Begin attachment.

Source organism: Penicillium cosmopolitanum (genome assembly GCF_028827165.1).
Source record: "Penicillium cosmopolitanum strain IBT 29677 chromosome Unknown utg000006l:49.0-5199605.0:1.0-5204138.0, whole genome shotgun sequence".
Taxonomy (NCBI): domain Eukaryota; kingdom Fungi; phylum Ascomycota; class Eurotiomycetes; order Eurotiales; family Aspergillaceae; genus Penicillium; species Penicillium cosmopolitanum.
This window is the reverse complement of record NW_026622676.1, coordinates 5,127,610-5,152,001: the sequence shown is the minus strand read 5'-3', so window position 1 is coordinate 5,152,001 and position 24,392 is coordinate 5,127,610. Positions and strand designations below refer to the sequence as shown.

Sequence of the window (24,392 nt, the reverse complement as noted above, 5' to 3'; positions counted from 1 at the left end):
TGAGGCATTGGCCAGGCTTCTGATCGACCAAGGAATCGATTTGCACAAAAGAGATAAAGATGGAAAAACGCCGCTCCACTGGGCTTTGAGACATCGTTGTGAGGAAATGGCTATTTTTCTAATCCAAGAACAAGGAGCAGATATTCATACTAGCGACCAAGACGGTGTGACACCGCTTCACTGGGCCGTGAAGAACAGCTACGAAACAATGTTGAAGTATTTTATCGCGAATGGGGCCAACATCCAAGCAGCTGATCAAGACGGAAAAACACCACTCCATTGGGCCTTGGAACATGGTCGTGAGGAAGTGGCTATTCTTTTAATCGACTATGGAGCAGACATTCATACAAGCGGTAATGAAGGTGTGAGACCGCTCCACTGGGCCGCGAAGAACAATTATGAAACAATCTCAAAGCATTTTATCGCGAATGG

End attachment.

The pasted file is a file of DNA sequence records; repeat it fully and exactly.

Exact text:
Source organism: Penicillium cosmopolitanum (genome assembly GCF_028827165.1).
Source record: "Penicillium cosmopolitanum strain IBT 29677 chromosome Unknown utg000006l:49.0-5199605.0:1.0-5204138.0, whole genome shotgun sequence".
Taxonomy (NCBI): domain Eukaryota; kingdom Fungi; phylum Ascomycota; class Eurotiomycetes; order Eurotiales; family Aspergillaceae; genus Penicillium; species Penicillium cosmopolitanum.
This window is the reverse complement of record NW_026622676.1, coordinates 5,127,610-5,152,001: the sequence shown is the minus strand read 5'-3', so window position 1 is coordinate 5,152,001 and position 24,392 is coordinate 5,127,610. Positions and strand designations below refer to the sequence as shown.

Sequence of the window (24,392 nt, the reverse complement as noted above, 5' to 3'; positions counted from 1 at the left end):
TGAGGCATTGGCCAGGCTTCTGATCGACCAAGGAATCGATTTGCACAAAAGAGATAAAGATGGAAAAACGCCGCTCCACTGGGCTTTGAGACATCGTTGTGAGGAAATGGCTATTTTTCTAATCCAAGAACAAGGAGCAGATATTCATACTAGCGACCAAGACGGTGTGACACCGCTTCACTGGGCCGTGAAGAACAGCTACGAAACAATGTTGAAGTATTTTATCGCGAATGGGGCCAACATCCAAGCAGCTGATCAAGACGGAAAAACACCACTCCATTGGGCCTTGGAACATGGTCGTGAGGAAGTGGCTATTCTTTTAATCGACTATGGAGCAGACATTCATACAAGCGGTAATGAAGGTGTGAGACCGCTCCACTGGGCCGCGAAGAACAATTATGAAACAATCTCAAAGCATTTTATCGCGAATGG